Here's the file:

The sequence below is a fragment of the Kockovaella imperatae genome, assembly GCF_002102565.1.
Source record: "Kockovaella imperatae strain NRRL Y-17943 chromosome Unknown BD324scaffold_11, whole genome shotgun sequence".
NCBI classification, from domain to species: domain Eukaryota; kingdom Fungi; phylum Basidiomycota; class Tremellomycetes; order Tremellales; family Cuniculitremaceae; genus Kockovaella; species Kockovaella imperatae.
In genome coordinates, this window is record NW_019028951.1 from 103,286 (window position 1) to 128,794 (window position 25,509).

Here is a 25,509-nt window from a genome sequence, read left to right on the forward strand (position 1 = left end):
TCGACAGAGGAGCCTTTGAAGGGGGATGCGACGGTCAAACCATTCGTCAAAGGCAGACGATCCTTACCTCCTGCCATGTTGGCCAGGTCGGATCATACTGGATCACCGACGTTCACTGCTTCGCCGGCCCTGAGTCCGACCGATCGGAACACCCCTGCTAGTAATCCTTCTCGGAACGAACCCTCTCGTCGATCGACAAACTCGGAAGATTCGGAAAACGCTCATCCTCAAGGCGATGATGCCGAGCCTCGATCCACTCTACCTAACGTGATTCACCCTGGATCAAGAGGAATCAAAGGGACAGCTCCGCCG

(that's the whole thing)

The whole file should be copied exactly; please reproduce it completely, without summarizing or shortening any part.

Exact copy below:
The sequence below is a fragment of the Kockovaella imperatae genome, assembly GCF_002102565.1.
Source record: "Kockovaella imperatae strain NRRL Y-17943 chromosome Unknown BD324scaffold_11, whole genome shotgun sequence".
NCBI classification, from domain to species: domain Eukaryota; kingdom Fungi; phylum Basidiomycota; class Tremellomycetes; order Tremellales; family Cuniculitremaceae; genus Kockovaella; species Kockovaella imperatae.
In genome coordinates, this window is record NW_019028951.1 from 103,286 (window position 1) to 128,794 (window position 25,509).

Here is a 25,509-nt window from a genome sequence, read left to right on the forward strand (position 1 = left end):
TCGACAGAGGAGCCTTTGAAGGGGGATGCGACGGTCAAACCATTCGTCAAAGGCAGACGATCCTTACCTCCTGCCATGTTGGCCAGGTCGGATCATACTGGATCACCGACGTTCACTGCTTCGCCGGCCCTGAGTCCGACCGATCGGAACACCCCTGCTAGTAATCCTTCTCGGAACGAACCCTCTCGTCGATCGACAAACTCGGAAGATTCGGAAAACGCTCATCCTCAAGGCGATGATGCCGAGCCTCGATCCACTCTACCTAACGTGATTCACCCTGGATCAAGAGGAATCAAAGGGACAGCTCCGCCG